Annual Barbara Biber Convocation Features Dr. Yolanda Sealey-Ruiz

On Thursday, September 2, Bank Street Graduate School of Education welcomed a new group of graduate students, faculty, staff, and alumni at the annual Barbara Biber Convocation. The event, which is a centerpiece of orientation for incoming students and celebrates the start of the school year, provides an opportunity for the College community to engage with seminal thinkers on leading issues in education.

This year’s convocation, which was hosted live online, featured Dr. Yolanda Sealey-Ruiz, an award-winning associate professor at Teachers College, Columbia University, who works with K-12 and higher education school communities to increase their racial literacy knowledge and move toward more equitable school experiences for their Black and Latinx students.

In her inspiring presentation, “Leading With Critical Love and Radical Honesty: Towards a World in Education Worth Imagining,” Sealey-Ruiz began with a moment of silence for the Indigenous First Nations tribes who had inhabited the land where both Columbia University and Bank Street College now reside. She then framed recent events—the flash flooding of the night before that took lives, the evacuation from Afghanistan, the storming of the Capitol on January 6, the Black Lives Matter movement, and how deeply the pandemic has affected Black and Latino communities—as a way to show that our history is a constantly changing source of inspiration.

Sealey-Ruiz said, “With change comes opportunity and the ability to listen more deeply—to children, to communities perhaps that we have marginalized and ignored. To understand some of their fears as well as we understand our own. To listen deeply to how the times that we’re navigating produce this deep anxiety and this feeling of uncertainty. As future teachers, this is what you have to hold space for, not just for yourselves and your colleagues, but also for the children that you will teach.”

Sealey-Ruiz asked the audience to look not only for where these ideas live within you, but also to “recognize the humanity that is in all of us and how we have to get past this fear of division.”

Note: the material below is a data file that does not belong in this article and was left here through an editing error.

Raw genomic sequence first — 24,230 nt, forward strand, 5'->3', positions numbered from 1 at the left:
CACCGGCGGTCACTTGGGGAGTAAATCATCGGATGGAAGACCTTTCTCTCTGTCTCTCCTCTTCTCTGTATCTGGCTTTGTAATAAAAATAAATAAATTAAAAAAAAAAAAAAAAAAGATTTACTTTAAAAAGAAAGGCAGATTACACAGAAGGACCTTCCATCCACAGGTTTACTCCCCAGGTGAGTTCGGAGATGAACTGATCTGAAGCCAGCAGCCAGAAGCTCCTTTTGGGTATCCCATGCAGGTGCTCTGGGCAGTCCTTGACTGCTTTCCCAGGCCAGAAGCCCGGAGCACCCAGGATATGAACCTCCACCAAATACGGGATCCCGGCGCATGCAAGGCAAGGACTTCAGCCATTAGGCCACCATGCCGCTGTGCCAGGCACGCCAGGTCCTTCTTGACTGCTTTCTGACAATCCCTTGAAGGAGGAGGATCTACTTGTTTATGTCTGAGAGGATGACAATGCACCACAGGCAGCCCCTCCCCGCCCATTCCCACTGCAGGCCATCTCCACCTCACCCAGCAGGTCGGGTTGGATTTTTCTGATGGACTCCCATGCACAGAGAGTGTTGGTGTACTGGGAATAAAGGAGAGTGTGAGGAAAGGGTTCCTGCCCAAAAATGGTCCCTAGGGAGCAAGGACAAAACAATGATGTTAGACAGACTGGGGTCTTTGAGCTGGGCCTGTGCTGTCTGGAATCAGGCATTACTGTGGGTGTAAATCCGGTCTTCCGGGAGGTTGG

“We have to have a radical honesty about the way that we engage in racism and sexism and homophobia, antisemitism, anti-Blackness, Islamophobia. And if not now, when are we going to finally come together and try to make this world be what it can be? We have been at this in this country for 400 years. Because of racism being so pervasive in our society, our practices, and our policies, we may not always rise to the humanity of all students.”

To create learning environments that maximize each child’s potential through racial literacy and equity-focused teaching, Sealey-Ruiz pointed to the necessity of exploring the archeology of the self as a means to “excavate” the beliefs and biases that shape how educators engage in their work and with the world.

“Who are you in all of this? Critical love is the foundational piece, a profound and ethical commitment to caring for the communities that we work in and that we serve. It is also the type of love that is meant to liberate. It’s not the touchy-feely love necessarily, but it is a love of liberation—specifically for teachers to liberate themselves while they liberate their students from the deficit narratives that have been written about them.”

Sealey-Ruiz also acknowledged the challenges of self-excavation, particularly the courage it takes to “be willing to fracture our ideas” during such deep work.

Just like she began her talk with a First Nations land acknowledgment, Sealey-Ruiz ended by asking the audience to think about their own ancestors.

“What was sacrificed for you to be here in this moment—as faculty, as a graduate student, as someone who does this work in the world? And what are you doing with that sacrifice to make the world be a better place? How are you using the struggle of your ancestors? And what kind of ancestor will you become? What will be your legacy?”

Following the presentation, attendees participated in a question-and-answer session with Sealey-Ruiz facilitated by Pamela Jones, Supervised Fieldwork Advisor & Course Instructor, Bank Street Graduate School of Education, who said, “Her work on the archaeology of the self has been a game changer for me and countless educators, and if you’ve not yet experienced the archaeology of the self-intensives that she facilities, do not walk to sign up the next time you see that they are being offered.”

The Barbara Biber Convocation recognizes the contributions of Barbara Biber to Bank Street and the wider educational community. Dr. Biber was a central figure shaping the institution that evolved from the Bureau of Educational Experiments to become Bank Street College. A keen observer of children and classrooms who immersed herself in the phenomena of children’s’ and teachers’ lives, her writings achieved a rare depth of insight and conceptual elegance. As a researcher and scholar, she continuously reexamined and refined her thinking. This lecture memorializes her progressive legacy.